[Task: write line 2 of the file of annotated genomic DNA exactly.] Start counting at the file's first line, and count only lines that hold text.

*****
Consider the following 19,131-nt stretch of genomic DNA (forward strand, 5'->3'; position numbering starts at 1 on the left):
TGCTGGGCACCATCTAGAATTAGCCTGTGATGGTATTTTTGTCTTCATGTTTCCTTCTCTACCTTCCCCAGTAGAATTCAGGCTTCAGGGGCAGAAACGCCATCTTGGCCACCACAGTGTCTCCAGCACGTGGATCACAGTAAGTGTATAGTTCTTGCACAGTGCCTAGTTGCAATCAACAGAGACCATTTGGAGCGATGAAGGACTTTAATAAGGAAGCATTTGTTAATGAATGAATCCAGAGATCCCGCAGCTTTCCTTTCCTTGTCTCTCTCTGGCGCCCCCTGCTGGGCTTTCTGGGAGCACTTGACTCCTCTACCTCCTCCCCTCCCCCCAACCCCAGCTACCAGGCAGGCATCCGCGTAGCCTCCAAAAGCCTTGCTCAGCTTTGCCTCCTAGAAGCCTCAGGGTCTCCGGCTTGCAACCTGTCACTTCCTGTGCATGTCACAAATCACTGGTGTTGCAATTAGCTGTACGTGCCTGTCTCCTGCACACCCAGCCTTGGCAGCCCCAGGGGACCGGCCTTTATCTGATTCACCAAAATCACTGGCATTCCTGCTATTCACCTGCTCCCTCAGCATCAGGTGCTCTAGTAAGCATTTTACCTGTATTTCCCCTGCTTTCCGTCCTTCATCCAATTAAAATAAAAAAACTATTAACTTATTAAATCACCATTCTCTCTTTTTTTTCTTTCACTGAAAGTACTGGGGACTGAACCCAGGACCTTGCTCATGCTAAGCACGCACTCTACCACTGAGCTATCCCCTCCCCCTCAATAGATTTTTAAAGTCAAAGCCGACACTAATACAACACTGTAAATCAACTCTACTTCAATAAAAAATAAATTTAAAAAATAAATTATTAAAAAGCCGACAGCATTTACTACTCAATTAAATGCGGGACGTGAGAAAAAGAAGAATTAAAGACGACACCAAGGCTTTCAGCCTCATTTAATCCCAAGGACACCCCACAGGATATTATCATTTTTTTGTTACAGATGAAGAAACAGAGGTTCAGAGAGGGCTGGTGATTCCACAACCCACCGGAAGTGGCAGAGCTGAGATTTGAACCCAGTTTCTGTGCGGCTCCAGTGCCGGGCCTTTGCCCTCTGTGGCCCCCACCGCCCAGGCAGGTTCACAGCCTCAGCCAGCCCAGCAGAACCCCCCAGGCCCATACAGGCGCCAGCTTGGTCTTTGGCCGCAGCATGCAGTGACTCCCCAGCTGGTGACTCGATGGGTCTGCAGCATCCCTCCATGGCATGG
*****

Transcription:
TGCTGGGCACCATCTAGAATTAGCCTGTGATGGTATTTTTGTCTTCATGTTTCCTTCTCTACCTTCCCCAGTAGAATTCAGGCTTCAGGGGCAGAAACGCCATCTTGGCCACCACAGTGTCTCCAGCACGTGGATCACAGTAAGTGTATAGTTCTTGCACAGTGCCTAGTTGCAATCAACAGAGACCATTTGGAGCGATGAAGGACTTTAATAAGGAAGCATTTGTTAATGAATGAATCCAGAGATCCCGCAGCTTTCCTTTCCTTGTCTCTCTCTGGCGCCCCCTGCTGGGCTTTCTGGGAGCACTTGACTCCTCTACCTCCTCCCCTCCCCCCAACCCCAGCTACCAGGCAGGCATCCGCGTAGCCTCCAAAAGCCTTGCTCAGCTTTGCCTCCTAGAAGCCTCAGGGTCTCCGGCTTGCAACCTGTCACTTCCTGTGCATGTCACAAATCACTGGTGTTGCAATTAGCTGTACGTGCCTGTCTCCTGCACACCCAGCCTTGGCAGCCCCAGGGGACCGGCCTTTATCTGATTCACCAAAATCACTGGCATTCCTGCTATTCACCTGCTCCCTCAGCATCAGGTGCTCTAGTAAGCATTTTACCTGTATTTCCCCTGCTTTCCGTCCTTCATCCAATTAAAATAAAAAAACTATTAACTTATTAAATCACCATTCTCTCTTTTTTTTCTTTCACTGAAAGTACTGGGGACTGAACCCAGGACCTTGCTCATGCTAAGCACGCACTCTACCACTGAGCTATCCCCTCCCCCTCAATAGATTTTTAAAGTCAAAGCCGACACTAATACAACACTGTAAATCAACTCTACTTCAATAAAAAATAAATTTAAAAAATAAATTATTAAAAAGCCGACAGCATTTACTACTCAATTAAATGCGGGACGTGAGAAAAAGAAGAATTAAAGACGACACCAAGGCTTTCAGCCTCATTTAATCCCAAGGACACCCCACAGGATATTATCATTTTTTTGTTACAGATGAAGAAACAGAGGTTCAGAGAGGGCTGGTGATTCCACAACCCACCGGAAGTGGCAGAGCTGAGATTTGAACCCAGTTTCTGTGCGGCTCCAGTGCCGGGCCTTTGCCCTCTGTGGCCCCCACCGCCCAGGCAGGTTCACAGCCTCAGCCAGCCCAGCAGAACCCCCCAGGCCCATACAGGCGCCAGCTTGGTCTTTGGCCGCAGCATGCAGTGACTCCCCAGCTGGTGACTCGATGGGTCTGCAGCATCCCTCCATGGCATGG